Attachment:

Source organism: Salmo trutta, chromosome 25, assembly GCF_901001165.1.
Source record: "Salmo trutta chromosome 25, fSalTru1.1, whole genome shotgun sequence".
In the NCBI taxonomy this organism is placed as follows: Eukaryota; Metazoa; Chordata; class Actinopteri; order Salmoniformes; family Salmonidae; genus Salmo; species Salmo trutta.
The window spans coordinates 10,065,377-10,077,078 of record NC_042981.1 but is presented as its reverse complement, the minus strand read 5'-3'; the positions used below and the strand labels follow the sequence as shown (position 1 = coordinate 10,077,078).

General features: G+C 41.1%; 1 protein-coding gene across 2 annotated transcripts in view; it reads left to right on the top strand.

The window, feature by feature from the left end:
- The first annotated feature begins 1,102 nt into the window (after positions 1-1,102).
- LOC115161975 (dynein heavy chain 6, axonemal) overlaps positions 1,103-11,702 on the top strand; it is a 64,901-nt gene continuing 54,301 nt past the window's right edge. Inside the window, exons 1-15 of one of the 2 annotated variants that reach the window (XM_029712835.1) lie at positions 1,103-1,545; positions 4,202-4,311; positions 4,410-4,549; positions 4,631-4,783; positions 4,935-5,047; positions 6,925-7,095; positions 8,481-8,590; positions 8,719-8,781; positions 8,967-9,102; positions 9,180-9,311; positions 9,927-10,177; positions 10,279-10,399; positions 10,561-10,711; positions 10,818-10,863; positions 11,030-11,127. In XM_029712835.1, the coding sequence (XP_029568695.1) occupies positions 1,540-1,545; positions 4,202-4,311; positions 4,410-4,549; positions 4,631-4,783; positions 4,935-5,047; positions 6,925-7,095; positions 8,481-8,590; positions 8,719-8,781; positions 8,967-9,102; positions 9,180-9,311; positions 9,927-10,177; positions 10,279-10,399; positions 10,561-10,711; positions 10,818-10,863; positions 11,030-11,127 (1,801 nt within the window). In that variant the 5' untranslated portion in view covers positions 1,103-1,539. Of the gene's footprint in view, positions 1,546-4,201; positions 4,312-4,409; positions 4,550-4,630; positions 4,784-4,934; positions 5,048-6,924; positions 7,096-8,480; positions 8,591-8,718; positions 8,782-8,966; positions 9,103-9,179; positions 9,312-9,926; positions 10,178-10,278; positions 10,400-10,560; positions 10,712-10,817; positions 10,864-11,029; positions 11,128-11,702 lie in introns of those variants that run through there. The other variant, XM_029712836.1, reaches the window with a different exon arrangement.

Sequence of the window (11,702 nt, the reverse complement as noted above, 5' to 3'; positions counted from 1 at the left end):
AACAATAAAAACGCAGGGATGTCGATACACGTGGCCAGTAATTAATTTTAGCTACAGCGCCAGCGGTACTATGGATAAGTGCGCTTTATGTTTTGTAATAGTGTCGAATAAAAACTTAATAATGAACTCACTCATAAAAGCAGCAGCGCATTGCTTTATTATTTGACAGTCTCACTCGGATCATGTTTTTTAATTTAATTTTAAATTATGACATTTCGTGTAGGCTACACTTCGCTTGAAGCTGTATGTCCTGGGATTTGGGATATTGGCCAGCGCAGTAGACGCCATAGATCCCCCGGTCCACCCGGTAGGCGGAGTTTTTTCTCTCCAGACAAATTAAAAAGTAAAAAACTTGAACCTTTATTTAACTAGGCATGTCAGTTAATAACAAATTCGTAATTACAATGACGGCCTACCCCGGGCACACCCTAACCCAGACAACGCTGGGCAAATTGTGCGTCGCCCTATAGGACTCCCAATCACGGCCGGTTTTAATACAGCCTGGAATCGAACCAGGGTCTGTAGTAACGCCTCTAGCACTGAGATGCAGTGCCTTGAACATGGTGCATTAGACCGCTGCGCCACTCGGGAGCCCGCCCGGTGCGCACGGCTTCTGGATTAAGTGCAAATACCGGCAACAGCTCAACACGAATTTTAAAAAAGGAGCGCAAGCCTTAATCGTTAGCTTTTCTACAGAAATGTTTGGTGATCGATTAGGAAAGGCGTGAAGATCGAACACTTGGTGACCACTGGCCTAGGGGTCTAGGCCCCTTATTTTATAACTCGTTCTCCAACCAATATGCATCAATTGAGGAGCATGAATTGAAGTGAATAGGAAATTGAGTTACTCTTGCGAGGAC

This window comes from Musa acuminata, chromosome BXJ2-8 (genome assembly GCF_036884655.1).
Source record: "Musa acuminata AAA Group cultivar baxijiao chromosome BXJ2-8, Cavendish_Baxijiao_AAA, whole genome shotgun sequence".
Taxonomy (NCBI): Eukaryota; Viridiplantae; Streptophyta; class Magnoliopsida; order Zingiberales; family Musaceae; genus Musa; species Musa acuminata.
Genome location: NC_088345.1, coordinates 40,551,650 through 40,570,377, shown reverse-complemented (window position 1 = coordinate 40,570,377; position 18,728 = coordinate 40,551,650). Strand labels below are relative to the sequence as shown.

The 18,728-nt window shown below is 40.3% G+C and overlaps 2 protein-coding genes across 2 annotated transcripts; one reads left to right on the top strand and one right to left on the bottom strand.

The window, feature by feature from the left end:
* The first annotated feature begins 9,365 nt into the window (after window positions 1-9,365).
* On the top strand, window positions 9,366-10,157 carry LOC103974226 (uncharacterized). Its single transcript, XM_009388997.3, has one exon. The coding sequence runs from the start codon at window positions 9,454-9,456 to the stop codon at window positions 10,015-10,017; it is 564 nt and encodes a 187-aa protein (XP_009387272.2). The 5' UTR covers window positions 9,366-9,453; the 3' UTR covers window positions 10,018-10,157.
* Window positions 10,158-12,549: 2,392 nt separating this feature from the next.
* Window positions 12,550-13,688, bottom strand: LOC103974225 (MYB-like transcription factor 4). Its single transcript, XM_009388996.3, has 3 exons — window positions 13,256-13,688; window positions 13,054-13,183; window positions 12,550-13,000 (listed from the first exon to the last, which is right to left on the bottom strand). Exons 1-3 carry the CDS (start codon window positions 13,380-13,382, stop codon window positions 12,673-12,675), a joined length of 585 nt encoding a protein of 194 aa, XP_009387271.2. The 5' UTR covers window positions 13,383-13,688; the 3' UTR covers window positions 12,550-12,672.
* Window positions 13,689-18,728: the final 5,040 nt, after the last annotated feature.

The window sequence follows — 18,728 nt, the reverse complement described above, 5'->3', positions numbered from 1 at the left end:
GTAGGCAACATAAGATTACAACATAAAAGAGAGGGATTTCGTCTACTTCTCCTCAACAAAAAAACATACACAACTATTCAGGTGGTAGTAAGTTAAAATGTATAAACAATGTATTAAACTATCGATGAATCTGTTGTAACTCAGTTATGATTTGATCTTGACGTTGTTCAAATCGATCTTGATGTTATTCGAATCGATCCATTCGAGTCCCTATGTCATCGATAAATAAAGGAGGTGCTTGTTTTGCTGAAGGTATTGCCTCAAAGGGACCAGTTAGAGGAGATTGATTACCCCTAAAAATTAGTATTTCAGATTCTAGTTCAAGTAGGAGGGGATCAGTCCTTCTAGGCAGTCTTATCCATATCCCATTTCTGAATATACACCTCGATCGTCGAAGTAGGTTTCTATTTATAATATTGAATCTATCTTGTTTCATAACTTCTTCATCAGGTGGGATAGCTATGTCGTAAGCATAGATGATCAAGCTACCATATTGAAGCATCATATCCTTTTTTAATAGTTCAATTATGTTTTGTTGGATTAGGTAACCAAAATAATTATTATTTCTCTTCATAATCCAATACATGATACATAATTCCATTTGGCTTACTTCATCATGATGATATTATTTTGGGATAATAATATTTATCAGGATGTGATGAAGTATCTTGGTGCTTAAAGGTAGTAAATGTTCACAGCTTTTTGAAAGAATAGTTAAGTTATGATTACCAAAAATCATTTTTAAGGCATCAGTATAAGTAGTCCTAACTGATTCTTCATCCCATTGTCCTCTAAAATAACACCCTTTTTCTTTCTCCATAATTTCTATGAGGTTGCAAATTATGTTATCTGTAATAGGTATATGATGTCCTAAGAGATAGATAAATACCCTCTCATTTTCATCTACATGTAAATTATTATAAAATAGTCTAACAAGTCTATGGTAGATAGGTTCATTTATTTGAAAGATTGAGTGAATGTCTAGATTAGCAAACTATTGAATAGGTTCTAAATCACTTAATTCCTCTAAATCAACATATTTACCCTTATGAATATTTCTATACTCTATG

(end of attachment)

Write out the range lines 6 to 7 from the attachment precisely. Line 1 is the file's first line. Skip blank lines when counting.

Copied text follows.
The window, feature by feature from the left end:
- The first annotated feature begins 1,102 nt into the window (after positions 1-1,102).